One fateful day, Tilly, a veterinary student in Cambridge goes to the bookshop she works at to open for the day. Inside, she finds the owner of the shop, her boss, hanging and clearly dead. She calls the police, who (unlike Tilly) realize that this was not suicide and begin their investigation right away.
While the investigation goes on, we spend a lot more time with Tilly and her coworkers as well as the family of Dennis Wade than you do in most Crime Fiction. Tilly is haunted (practically literally) by what she found. Her other coworkers are focused on trying to act appropriately in this situation, or worried about their jobs. Wade's widow, her sister, and the Wade's son all react in very different ways. His poor widow's life is shattered, her pain and lost-ness is palpable -- just great work on Beavley's part, although watching what Tilly goes through may be more devastating.
Meanwhile, DCI Barrett, DI Palmer and their team start their procedure -- knowing full well they need to close the case early for the good of the city, the Wade family -- and because no one wants to spend Christmas (which is just around the corner) finding out why a body was left hanging. When other bodies start to be discovered, the pressure builds (internally and externally) and yet the procedure has to continue. Even when the procedure involves things like thoroughly vetting Wade's son (with a criminal record) and spending a good deal of time pursuing other dead ends.
Beavley's work showing the way the police have to tick off every box, have to turn over stone -- even when they are virtually certain that no answers will be found by doing so -- just to move on to another stone. There's no maverick cop saving the day here. No detective relying on instinct. Just dedicated professionals doing their jobs the way they're supposed to do them to get the result they need. It's really kind of striking that in the ocean of "police procedurals" out there, just how few actually rely on the procedure.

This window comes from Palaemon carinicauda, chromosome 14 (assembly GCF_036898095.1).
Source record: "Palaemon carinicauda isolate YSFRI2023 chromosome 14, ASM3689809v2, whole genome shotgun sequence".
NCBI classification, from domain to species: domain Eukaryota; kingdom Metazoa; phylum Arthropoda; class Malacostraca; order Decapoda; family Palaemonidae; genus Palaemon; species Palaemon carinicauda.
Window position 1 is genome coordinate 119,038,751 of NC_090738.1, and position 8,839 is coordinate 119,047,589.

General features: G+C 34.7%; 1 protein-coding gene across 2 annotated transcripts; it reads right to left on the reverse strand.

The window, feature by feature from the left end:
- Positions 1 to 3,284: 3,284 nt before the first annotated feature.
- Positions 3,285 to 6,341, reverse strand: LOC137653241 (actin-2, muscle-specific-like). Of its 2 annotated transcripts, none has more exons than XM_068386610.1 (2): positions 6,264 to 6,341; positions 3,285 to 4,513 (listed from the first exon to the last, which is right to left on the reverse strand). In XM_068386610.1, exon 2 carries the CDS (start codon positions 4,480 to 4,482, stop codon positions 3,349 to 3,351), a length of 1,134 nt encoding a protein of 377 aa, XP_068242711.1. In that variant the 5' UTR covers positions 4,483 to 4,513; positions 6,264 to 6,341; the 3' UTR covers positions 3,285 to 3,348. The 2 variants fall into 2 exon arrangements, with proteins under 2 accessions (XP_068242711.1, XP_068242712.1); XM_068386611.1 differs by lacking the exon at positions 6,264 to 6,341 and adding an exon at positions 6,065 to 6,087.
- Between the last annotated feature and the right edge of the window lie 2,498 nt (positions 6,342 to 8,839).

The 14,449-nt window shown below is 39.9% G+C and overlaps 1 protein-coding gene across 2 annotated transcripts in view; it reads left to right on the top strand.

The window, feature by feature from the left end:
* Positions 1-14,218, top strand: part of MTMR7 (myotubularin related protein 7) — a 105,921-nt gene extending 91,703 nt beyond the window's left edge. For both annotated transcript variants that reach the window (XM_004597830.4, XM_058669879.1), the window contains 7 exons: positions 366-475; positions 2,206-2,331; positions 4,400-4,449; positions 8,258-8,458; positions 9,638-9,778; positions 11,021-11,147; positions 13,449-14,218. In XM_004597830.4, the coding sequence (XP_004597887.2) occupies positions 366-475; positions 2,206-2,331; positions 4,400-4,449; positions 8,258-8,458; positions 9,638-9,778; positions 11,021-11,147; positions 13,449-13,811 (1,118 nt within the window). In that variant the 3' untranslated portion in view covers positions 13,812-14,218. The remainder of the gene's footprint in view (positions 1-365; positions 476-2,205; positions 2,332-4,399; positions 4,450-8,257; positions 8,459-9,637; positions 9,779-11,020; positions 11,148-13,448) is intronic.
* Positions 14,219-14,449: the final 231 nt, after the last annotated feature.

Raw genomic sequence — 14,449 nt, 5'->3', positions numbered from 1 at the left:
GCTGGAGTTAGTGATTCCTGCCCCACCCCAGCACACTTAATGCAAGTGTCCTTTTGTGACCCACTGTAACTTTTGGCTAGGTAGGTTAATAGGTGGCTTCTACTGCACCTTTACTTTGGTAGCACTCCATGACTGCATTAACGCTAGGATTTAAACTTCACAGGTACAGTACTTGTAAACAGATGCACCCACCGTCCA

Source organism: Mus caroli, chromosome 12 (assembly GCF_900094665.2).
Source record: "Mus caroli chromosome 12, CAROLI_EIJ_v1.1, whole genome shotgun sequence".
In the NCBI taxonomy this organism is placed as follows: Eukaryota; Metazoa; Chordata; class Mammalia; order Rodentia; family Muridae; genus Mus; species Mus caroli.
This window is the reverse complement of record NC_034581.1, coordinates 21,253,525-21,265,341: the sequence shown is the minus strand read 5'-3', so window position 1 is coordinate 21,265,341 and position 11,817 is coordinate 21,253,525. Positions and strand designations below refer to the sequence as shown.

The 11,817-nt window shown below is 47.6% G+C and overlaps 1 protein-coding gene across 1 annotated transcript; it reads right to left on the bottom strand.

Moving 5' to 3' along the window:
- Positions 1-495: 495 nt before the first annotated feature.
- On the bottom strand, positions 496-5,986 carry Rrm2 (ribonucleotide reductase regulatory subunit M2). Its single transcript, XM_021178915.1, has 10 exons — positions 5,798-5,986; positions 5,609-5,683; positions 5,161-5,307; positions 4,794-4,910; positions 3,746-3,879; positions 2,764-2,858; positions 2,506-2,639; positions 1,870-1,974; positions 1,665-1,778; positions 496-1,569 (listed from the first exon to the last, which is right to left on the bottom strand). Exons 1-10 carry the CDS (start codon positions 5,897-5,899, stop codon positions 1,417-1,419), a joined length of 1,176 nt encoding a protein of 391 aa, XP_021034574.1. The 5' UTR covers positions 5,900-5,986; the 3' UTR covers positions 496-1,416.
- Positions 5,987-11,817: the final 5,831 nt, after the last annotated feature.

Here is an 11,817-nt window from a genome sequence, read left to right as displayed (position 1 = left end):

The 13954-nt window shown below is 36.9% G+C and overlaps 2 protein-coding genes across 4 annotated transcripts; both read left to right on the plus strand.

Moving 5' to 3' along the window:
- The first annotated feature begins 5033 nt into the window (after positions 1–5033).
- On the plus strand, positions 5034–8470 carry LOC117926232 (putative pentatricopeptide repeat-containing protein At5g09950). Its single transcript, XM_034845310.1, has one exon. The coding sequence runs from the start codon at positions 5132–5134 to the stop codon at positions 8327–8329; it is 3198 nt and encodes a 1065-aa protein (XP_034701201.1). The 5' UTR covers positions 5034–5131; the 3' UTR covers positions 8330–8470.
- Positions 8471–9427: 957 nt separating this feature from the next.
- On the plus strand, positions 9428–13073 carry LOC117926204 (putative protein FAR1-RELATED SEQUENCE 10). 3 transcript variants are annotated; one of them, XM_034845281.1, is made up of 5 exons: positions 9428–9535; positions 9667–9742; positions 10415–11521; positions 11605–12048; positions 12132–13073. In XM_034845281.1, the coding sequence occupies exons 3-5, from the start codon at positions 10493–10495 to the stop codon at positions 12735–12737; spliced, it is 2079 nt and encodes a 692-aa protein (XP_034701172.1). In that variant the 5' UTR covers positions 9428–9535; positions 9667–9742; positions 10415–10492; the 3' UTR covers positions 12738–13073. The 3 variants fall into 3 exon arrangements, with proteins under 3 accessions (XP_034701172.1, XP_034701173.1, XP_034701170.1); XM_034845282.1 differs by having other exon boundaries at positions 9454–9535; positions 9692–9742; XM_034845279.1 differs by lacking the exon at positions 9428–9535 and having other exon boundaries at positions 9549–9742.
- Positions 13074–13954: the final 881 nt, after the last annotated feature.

When the answers come -- they come from going through all the steps and no one is more surprised than the detectives who uncover it. It feels as authentic as you could want. The depravity uncovered by these detectives is the kind that makes you glad this is fiction, so you can pretend that such things only happen in books. And you will keep turning the pages until you get to the bottom of everything.
You get a much better sense of Tilly, a couple of coworkers, and the Wade family than you do the detectives investigating the case -- which isn't to say they're strangers to the reader. But by and large, these are primarily people doing a job - with the emphases on the job, not the person.
I'd have appreciated more time with the family and friends of some of the later victims -- just to see Reavley get to show off a little. We get a little taste with the second victim's family -- just not as much. But their reactions are so different from Wade's family and friends, it'd be great to get more time seeing that.
One tangent -- I'm counting on readers to comment on this -- there's a golf club mentioned a couple of times in the book, "The Gog Magog Golf Club" to be specific. Now, when I read that name I think of the figures and places mentioned in Ezekiel and Revelation. Neither of which is suggestive of a stroll along the greenways or putting around. Is this the kind of names used in England? In the US, courses are named after hills, valleys -- that kind of thing. Not names steeped in apocalyptic visions. It's a minor point, but it really threw me.
This is (I believe) the second book to feature DCI Barrett and DI Palmer and their team -- I'm curious about how they work together both before this case (also book related) and in the future. But this works well as a stand-alone, too. You don't have to sign up for the long haul to get anything from this. A solid mystery, one of the best procedurals I've read in ages, and a depiction of the aftermath of violent crime that you won't easily forget. A Murder in the Dark will stick with you.
My thanks to Bloodhound Books for the invitation to participate in this tour and the materials (including the book) they provided. The opinions expressed are all mine, however.